Several countries across Latin America imposed restrictions on their citizens to slow the spread of the virus. Venezuela announced a nationwide quarantine that began on March 17. Ecuador and Peru implemented countrywide lockdowns, while Colombia and Costa Rica closed their borders. However, Jair Bolsonaro, the president of Brazil, encouraged mass demonstrations by his supporters against his opponents in congress.


On March 17, France imposed a nationwide lockdown, prohibiting gatherings of any size and postponing the second round its municipal elections. The lockdown was one of Europe’s most stringent. While residents were told to stay home, officials allowed people to go out for fresh air but warned that meeting a friend on the street or in a park would be punishable with a fine. By this time, France had more than 6,500 infections with more than 140 deaths, according to the W.H.O.



The European Union adopted a 30-day ban on non-essential travel to at least 26 European countries from the rest of the world.
Credit…Maria Contreras Coll for The New York Times

European leaders voted to close off at least 26 countries to nearly all visitors from the rest of the world for at least 30 days. The ban on nonessential travel from outside the bloc was the first coordinated response to the epidemic by the European Union.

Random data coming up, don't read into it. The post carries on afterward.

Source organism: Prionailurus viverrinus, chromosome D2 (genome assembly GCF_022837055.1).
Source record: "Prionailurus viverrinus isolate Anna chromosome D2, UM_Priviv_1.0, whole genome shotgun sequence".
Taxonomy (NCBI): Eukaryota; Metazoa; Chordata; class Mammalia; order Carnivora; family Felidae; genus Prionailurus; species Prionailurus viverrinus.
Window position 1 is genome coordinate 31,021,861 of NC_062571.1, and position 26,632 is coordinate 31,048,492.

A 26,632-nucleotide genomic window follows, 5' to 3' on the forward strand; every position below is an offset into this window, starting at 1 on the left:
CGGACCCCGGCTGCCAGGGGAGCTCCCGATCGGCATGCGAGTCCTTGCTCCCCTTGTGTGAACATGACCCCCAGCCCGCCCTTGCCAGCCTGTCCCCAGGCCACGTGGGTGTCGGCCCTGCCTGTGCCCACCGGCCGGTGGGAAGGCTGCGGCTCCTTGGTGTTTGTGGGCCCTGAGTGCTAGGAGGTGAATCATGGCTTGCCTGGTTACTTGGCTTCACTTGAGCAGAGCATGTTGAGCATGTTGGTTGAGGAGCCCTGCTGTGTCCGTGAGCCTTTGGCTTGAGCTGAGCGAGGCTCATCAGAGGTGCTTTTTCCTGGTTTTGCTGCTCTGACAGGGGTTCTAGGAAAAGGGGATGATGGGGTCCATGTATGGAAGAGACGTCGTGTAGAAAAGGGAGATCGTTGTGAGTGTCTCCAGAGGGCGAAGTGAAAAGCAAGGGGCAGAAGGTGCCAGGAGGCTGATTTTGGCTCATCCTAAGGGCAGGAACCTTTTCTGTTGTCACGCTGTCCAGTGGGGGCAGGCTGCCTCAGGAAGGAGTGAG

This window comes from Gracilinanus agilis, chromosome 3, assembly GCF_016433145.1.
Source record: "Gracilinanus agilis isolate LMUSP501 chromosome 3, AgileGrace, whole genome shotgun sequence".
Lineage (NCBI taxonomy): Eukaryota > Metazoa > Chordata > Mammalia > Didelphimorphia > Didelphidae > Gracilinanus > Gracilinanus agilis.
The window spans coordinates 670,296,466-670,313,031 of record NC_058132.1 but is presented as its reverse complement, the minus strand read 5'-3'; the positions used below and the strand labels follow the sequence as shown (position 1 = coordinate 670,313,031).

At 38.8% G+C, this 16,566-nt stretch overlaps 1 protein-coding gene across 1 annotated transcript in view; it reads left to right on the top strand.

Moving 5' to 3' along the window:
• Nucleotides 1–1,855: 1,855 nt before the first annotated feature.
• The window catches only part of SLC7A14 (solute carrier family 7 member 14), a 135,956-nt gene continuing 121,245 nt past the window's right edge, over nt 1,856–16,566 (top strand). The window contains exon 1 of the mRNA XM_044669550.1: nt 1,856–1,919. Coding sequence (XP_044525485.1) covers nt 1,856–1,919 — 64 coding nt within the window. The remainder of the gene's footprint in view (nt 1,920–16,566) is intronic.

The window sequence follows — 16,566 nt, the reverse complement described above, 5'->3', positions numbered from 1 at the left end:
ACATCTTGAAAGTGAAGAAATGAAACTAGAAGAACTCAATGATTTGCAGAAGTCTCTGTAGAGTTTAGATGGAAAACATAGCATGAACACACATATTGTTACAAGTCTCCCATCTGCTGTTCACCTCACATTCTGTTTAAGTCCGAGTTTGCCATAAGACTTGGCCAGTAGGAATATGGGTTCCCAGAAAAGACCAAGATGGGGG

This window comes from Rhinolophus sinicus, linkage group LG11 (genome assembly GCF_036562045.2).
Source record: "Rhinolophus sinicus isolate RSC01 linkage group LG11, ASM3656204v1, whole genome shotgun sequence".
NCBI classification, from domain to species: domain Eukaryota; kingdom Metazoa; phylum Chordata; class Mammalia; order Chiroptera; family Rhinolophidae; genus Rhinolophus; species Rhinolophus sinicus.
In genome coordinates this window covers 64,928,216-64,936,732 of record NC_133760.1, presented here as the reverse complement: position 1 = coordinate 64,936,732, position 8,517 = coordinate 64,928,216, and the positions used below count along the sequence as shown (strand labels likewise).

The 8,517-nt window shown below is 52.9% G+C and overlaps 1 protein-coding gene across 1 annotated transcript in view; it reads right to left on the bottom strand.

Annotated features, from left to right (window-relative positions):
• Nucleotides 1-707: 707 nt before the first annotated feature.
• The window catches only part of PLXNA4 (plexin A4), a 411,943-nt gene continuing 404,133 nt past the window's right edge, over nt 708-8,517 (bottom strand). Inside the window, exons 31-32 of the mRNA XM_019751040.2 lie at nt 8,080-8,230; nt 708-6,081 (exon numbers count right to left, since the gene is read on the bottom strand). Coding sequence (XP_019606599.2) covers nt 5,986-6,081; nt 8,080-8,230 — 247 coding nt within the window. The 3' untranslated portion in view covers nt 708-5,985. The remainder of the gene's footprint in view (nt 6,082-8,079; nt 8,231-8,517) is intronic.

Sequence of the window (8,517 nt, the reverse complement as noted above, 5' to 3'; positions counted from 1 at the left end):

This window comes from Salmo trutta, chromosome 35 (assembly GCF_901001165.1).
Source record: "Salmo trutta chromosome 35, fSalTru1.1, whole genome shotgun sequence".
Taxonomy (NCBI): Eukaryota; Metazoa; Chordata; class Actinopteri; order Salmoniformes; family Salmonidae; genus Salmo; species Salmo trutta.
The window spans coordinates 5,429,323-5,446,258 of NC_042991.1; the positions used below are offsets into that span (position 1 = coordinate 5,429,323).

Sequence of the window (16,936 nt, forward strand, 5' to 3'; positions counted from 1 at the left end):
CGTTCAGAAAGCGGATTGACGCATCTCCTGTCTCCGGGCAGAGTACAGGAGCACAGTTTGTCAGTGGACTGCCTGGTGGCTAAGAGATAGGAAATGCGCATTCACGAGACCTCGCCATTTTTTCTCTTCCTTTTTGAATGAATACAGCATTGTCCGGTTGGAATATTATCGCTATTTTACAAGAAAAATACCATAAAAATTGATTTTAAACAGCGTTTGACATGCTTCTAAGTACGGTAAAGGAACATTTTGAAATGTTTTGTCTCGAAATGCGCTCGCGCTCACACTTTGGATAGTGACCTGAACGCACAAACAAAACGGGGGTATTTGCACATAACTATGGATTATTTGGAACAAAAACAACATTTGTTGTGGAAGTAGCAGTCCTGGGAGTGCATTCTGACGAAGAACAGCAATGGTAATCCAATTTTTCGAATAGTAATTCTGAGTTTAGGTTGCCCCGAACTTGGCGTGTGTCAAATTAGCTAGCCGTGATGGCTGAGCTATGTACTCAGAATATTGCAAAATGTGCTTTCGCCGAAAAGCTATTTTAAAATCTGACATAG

Continue reading the main story


China on March 19 reported no new local infections for the previous day, a milestone in the ongoing fight against the pandemic. The news signaled that an end to China’s epidemic could be in sight.

However, experts said the country would need to see at least 14 consecutive days without new infections for the outbreak to be considered over. And the announcement did not mean that China recorded no new coronavirus cases. Officials said that 34 new cases had been confirmed among people who had arrived in China from elsewhere.


On March 21, the White House said that American companies wereincreasing efforts to restock hospitals with important supplies. Hanes and General Motors agreed to make masks and ventilators. Christian Siriano, a fashion designer, Dov Charney, the founder of Los Angeles Apparel, and Karla Colletto, a swimwear company, all agreed to repurpose their operations to create masks and hospital garments.



Gov. David Ige of Hawaii issued a mandatory two-week quarantine for anyone arriving in the state.